When Scott was an infant, I had to go to the bank. Whatever I was doing, I needed to go inside to do it. It must have been going to be a quick trip, because instead of using my Ergo or ring sling, I had him in his car seat.
I went in to the bank, set him on the ground next to me, and used the table at the bank to fill out whatever form I needed to fill out.
Suddenly, I heard the teller crying, heard doors shutting and locking, and people running around all around me.
Apparently, the bank had just been robbed.
For obvious reasons, I wasn’t able to leave. So, I got Scott out of his carrier and sat with him in the lobby of the bank. Thankfully, there was a seating area with a couch and a few easy chairs. The staff of the bank were very nice and incredibly apologetic. I kept assuring them that they didn’t need to worry about me.
Before long, the police came, and not long after, a team of detectives. The writer in me was eating up being able to see first hand the process of a bank in post-robbery mode.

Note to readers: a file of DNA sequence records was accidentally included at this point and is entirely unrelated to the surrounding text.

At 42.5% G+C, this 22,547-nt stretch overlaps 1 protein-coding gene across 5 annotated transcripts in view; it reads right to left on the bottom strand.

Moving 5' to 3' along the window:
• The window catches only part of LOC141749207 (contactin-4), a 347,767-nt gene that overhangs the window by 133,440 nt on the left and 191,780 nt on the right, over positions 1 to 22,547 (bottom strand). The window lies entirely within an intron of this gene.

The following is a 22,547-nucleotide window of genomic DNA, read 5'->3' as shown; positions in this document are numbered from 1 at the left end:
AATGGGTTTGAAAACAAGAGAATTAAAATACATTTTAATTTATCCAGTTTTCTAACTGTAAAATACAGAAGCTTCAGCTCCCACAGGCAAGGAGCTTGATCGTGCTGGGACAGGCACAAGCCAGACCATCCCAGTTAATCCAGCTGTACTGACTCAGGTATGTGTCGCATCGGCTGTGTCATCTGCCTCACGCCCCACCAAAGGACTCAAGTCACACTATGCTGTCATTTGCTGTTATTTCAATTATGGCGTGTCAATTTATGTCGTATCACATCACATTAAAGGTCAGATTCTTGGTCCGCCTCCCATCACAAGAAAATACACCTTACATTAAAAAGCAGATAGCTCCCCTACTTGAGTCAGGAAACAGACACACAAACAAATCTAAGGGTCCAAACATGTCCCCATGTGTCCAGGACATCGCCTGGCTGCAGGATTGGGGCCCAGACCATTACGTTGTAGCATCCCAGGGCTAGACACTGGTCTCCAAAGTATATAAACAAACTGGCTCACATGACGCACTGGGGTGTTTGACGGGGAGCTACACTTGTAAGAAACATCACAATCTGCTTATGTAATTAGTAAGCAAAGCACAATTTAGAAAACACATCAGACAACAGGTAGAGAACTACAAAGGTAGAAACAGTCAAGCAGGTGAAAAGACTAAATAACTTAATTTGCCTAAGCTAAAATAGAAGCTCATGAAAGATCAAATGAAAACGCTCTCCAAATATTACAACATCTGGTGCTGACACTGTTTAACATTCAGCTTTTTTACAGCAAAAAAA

When the detective came to interview me, I had my first feelings of discomfort. It occurred to me, as I began to answer questions, that I knew NOTHING.
Not only had I not seen the man who robbed the bank, I had not even been aware that a man was in the teller line. I had come into the bank thinking about the business I had to conduct, and never even looked around me.
This man had apparently come into the bank behind me, robbed it, and left, and I hadn’t even known he was there.
Here is a clip from the security camera of the bank.
Scott was so close to this man that when he left, he walked right by him.
I was so embarrassed. But, apparently, wasn’t an unusual “witness”. The detective informed me that most people are unaware of their surroundings the way I had been.
After that, I became determined to be aware. Not only in case I ever ended up being a “witness” again, but just for my own safety. Now, when I walk into a building, I look around. I see who is in the room with me, where they are, where the exits are, and kind of file it away in my brain. If I hear a door open, I look. If someone walks by me, I look.
It took a lot of training of my brain to automatically do it. I don’t think that I could still do well on those games where you look at a scene, someone removes some objects, and you write down the list of objects that were removed. However, I at least could tell a police officer if someone was wearing a black and gray hoodie and a black ski cap when they robbed the bank five feet away from me.
Be aware. Don’t become paranoid and afraid, but at least be aware of your surroundings and the people around you.
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